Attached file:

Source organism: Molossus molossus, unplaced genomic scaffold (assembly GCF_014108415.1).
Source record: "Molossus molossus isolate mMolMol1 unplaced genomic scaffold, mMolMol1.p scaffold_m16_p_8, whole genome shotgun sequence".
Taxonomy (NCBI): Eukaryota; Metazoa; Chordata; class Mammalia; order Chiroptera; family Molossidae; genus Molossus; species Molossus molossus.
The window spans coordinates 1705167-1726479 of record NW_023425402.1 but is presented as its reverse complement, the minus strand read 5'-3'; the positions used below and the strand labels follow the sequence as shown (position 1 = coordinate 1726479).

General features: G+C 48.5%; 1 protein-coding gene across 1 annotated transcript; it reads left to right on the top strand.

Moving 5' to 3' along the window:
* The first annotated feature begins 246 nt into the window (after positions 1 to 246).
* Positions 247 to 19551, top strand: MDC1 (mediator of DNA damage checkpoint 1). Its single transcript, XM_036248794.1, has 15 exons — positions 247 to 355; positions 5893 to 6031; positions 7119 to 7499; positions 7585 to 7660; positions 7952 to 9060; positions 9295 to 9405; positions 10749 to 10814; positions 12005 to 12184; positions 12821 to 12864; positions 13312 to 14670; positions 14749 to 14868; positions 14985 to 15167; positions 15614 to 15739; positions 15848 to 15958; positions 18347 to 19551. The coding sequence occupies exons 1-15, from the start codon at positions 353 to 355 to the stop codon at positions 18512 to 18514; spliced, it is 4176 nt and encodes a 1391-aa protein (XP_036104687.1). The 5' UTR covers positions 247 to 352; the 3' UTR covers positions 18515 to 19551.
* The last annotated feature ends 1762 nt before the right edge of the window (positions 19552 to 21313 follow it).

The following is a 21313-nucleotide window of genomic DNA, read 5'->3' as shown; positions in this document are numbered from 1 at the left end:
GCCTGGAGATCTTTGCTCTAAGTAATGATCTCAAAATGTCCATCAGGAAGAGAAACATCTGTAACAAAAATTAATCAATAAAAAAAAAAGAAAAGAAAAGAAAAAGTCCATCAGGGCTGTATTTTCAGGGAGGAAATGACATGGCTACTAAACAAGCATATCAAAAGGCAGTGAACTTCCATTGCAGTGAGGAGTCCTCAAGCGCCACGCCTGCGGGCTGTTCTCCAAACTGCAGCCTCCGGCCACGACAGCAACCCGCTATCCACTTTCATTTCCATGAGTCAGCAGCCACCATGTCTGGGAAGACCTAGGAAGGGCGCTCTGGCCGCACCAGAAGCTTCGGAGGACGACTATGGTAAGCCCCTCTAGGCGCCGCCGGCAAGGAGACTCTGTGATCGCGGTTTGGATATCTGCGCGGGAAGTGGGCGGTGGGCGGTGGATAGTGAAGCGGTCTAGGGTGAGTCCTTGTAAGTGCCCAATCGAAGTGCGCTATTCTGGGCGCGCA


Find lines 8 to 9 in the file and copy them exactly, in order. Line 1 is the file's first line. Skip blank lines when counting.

* Positions 247 to 19551, top strand: MDC1 (mediator of DNA damage checkpoint 1). Its single transcript, XM_036248794.1, has 15 exons — positions 247 to 355; positions 5893 to 6031; positions 7119 to 7499; positions 7585 to 7660; positions 7952 to 9060; positions 9295 to 9405; positions 10749 to 10814; positions 12005 to 12184; positions 12821 to 12864; positions 13312 to 14670; positions 14749 to 14868; positions 14985 to 15167; positions 15614 to 15739; positions 15848 to 15958; positions 18347 to 19551. The coding sequence occupies exons 1-15, from the start codon at positions 353 to 355 to the stop codon at positions 18512 to 18514; spliced, it is 4176 nt and encodes a 1391-aa protein (XP_036104687.1). The 5' UTR covers positions 247 to 352; the 3' UTR covers positions 18515 to 19551.
* The last annotated feature ends 1762 nt before the right edge of the window (positions 19552 to 21313 follow it).